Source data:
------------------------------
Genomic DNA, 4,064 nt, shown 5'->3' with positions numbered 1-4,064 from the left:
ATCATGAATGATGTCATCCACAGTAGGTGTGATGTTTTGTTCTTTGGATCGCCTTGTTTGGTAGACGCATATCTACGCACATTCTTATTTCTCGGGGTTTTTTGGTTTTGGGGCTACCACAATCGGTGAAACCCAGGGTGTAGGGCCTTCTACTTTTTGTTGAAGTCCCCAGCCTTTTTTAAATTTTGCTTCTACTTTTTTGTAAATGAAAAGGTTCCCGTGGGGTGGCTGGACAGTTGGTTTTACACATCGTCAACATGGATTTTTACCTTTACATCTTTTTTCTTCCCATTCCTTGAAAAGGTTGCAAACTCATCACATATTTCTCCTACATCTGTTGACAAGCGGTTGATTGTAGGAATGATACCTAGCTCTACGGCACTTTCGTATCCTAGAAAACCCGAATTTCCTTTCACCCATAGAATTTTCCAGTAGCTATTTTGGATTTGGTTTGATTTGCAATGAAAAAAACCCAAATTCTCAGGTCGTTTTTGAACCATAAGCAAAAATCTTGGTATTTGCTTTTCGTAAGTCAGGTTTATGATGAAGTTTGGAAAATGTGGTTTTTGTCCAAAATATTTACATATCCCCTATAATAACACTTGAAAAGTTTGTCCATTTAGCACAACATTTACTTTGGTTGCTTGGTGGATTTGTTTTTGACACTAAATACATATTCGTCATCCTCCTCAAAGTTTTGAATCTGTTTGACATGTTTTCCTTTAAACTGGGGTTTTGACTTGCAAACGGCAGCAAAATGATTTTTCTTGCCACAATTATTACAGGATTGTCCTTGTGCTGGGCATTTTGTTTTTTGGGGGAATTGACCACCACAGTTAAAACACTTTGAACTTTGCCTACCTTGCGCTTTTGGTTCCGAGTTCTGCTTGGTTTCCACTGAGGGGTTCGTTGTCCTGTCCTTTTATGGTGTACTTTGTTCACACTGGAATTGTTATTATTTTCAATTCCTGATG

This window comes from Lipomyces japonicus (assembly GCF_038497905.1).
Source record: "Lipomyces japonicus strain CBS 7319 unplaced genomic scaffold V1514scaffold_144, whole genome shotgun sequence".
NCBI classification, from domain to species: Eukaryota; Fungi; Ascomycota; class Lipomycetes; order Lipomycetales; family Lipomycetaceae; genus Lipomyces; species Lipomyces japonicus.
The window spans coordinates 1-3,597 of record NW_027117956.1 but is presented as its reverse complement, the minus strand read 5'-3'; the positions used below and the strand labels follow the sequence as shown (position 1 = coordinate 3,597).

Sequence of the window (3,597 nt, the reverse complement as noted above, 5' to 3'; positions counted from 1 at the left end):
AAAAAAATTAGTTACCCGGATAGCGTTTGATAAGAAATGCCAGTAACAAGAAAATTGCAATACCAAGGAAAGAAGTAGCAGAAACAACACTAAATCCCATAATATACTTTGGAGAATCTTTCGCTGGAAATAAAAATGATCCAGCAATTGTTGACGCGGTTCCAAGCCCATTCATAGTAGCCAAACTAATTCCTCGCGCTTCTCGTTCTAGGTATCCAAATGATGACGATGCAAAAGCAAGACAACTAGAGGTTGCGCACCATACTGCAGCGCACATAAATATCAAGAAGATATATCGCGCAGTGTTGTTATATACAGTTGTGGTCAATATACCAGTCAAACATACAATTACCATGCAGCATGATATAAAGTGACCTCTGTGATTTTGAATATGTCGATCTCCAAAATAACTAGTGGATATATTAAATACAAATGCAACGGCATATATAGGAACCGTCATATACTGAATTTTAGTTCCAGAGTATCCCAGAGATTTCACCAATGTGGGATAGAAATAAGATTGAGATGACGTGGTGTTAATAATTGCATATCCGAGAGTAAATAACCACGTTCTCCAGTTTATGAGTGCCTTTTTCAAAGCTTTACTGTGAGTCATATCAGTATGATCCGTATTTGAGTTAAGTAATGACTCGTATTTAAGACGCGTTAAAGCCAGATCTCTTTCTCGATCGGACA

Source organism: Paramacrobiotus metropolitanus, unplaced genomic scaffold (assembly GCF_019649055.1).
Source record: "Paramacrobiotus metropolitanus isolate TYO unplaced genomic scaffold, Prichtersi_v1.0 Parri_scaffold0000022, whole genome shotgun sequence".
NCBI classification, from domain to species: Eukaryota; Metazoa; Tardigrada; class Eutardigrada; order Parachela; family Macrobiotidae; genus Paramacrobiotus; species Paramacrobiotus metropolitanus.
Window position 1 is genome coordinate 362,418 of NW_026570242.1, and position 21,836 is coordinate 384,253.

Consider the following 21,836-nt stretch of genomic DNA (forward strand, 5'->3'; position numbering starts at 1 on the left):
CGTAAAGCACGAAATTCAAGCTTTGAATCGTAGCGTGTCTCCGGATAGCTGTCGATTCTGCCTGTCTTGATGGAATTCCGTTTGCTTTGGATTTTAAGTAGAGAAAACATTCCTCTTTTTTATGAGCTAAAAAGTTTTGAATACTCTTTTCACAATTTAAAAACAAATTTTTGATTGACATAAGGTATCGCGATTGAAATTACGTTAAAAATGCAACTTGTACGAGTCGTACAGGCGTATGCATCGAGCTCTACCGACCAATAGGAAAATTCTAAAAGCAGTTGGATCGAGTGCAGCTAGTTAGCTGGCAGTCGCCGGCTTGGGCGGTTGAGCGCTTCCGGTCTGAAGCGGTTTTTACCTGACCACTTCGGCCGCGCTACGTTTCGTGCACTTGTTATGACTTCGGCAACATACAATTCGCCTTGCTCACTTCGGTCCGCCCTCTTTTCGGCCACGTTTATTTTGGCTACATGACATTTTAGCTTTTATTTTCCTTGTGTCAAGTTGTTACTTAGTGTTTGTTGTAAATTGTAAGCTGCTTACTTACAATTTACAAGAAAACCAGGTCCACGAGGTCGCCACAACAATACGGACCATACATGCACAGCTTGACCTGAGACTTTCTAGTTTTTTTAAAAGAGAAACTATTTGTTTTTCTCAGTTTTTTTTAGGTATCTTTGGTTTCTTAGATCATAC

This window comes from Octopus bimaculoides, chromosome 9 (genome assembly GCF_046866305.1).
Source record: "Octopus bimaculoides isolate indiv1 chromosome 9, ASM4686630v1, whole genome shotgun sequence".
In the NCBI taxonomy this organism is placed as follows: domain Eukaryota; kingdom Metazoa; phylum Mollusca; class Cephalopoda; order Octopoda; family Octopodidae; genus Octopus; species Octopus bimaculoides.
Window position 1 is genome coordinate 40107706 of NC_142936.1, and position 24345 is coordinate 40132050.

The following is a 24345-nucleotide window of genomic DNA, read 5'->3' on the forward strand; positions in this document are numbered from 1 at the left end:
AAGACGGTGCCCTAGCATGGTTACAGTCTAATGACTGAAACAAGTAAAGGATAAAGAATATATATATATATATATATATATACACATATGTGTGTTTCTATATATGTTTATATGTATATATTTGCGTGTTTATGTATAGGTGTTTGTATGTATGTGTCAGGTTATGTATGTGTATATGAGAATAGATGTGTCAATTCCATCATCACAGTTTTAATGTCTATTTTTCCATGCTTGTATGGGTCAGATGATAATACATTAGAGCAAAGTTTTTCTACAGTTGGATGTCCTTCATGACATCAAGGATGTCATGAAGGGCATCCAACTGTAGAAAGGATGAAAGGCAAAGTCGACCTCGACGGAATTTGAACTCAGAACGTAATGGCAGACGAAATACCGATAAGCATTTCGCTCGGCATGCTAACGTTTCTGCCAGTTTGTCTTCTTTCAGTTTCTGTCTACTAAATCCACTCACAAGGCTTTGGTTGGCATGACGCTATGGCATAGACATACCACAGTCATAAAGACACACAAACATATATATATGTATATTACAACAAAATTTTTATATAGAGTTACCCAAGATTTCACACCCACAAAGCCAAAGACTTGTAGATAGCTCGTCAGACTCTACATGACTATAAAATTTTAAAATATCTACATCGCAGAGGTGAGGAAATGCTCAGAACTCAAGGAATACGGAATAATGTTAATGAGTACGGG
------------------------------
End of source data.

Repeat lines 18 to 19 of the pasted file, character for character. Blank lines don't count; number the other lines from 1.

Window position 1 is genome coordinate 40107706 of NC_142936.1, and position 24345 is coordinate 40132050.

The following is a 24345-nucleotide window of genomic DNA, read 5'->3' on the forward strand; positions in this document are numbered from 1 at the left end: